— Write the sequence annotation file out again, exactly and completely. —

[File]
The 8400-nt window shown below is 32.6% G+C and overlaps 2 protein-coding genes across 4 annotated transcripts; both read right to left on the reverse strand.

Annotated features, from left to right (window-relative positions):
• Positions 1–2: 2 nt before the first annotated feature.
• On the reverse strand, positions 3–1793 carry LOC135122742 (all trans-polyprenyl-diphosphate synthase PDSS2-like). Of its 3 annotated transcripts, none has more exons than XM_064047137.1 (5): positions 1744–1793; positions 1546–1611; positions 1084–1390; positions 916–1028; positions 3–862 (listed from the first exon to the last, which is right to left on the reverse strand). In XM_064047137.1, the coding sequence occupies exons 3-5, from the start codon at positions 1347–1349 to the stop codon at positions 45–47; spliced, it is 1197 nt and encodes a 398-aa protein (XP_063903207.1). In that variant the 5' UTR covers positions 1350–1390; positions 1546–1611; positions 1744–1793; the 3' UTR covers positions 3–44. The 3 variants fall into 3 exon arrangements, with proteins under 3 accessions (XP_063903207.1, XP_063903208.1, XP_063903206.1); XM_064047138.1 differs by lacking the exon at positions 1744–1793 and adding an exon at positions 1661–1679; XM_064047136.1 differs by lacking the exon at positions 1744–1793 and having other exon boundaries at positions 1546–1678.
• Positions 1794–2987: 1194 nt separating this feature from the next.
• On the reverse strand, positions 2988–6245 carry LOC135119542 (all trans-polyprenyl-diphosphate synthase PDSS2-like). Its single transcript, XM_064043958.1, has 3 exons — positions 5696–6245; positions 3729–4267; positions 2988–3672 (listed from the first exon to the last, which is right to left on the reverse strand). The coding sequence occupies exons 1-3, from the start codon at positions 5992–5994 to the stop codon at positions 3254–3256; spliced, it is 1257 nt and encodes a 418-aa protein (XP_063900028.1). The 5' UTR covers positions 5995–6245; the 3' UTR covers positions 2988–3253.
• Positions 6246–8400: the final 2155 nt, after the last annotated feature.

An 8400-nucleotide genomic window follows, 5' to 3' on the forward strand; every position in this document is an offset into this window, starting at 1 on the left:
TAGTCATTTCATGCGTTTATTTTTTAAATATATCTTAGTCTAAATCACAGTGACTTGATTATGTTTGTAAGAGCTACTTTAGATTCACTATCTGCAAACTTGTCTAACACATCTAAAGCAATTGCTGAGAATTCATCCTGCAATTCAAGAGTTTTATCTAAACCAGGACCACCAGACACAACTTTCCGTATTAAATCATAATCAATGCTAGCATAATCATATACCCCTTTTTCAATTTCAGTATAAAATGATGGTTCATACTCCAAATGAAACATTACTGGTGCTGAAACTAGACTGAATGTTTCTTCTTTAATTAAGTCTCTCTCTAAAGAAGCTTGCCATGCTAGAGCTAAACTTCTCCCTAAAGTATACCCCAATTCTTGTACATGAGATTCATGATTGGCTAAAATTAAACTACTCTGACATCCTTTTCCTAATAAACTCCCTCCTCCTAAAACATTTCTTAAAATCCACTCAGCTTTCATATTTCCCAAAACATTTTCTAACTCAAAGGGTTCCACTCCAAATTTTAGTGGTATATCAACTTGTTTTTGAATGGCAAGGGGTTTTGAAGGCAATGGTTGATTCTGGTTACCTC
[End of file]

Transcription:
The 8400-nt window shown below is 32.6% G+C and overlaps 2 protein-coding genes across 4 annotated transcripts; both read right to left on the reverse strand.

Annotated features, from left to right (window-relative positions):
• Positions 1–2: 2 nt before the first annotated feature.
• On the reverse strand, positions 3–1793 carry LOC135122742 (all trans-polyprenyl-diphosphate synthase PDSS2-like). Of its 3 annotated transcripts, none has more exons than XM_064047137.1 (5): positions 1744–1793; positions 1546–1611; positions 1084–1390; positions 916–1028; positions 3–862 (listed from the first exon to the last, which is right to left on the reverse strand). In XM_064047137.1, the coding sequence occupies exons 3-5, from the start codon at positions 1347–1349 to the stop codon at positions 45–47; spliced, it is 1197 nt and encodes a 398-aa protein (XP_063903207.1). In that variant the 5' UTR covers positions 1350–1390; positions 1546–1611; positions 1744–1793; the 3' UTR covers positions 3–44. The 3 variants fall into 3 exon arrangements, with proteins under 3 accessions (XP_063903207.1, XP_063903208.1, XP_063903206.1); XM_064047138.1 differs by lacking the exon at positions 1744–1793 and adding an exon at positions 1661–1679; XM_064047136.1 differs by lacking the exon at positions 1744–1793 and having other exon boundaries at positions 1546–1678.
• Positions 1794–2987: 1194 nt separating this feature from the next.
• On the reverse strand, positions 2988–6245 carry LOC135119542 (all trans-polyprenyl-diphosphate synthase PDSS2-like). Its single transcript, XM_064043958.1, has 3 exons — positions 5696–6245; positions 3729–4267; positions 2988–3672 (listed from the first exon to the last, which is right to left on the reverse strand). The coding sequence occupies exons 1-3, from the start codon at positions 5992–5994 to the stop codon at positions 3254–3256; spliced, it is 1257 nt and encodes a 418-aa protein (XP_063900028.1). The 5' UTR covers positions 5995–6245; the 3' UTR covers positions 2988–3253.
• Positions 6246–8400: the final 2155 nt, after the last annotated feature.

An 8400-nucleotide genomic window follows, 5' to 3' on the forward strand; every position in this document is an offset into this window, starting at 1 on the left:
TAGTCATTTCATGCGTTTATTTTTTAAATATATCTTAGTCTAAATCACAGTGACTTGATTATGTTTGTAAGAGCTACTTTAGATTCACTATCTGCAAACTTGTCTAACACATCTAAAGCAATTGCTGAGAATTCATCCTGCAATTCAAGAGTTTTATCTAAACCAGGACCACCAGACACAACTTTCCGTATTAAATCATAATCAATGCTAGCATAATCATATACCCCTTTTTCAATTTCAGTATAAAATGATGGTTCATACTCCAAATGAAACATTACTGGTGCTGAAACTAGACTGAATGTTTCTTCTTTAATTAAGTCTCTCTCTAAAGAAGCTTGCCATGCTAGAGCTAAACTTCTCCCTAAAGTATACCCCAATTCTTGTACATGAGATTCATGATTGGCTAAAATTAAACTACTCTGACATCCTTTTCCTAATAAACTCCCTCCTCCTAAAACATTTCTTAAAATCCACTCAGCTTTCATATTTCCCAAAACATTTTCTAACTCAAAGGGTTCCACTCCAAATTTTAGTGGTATATCAACTTGTTTTTGAATGGCAAGGGGTTTTGAAGGCAATGGTTGATTCTGGTTACCTC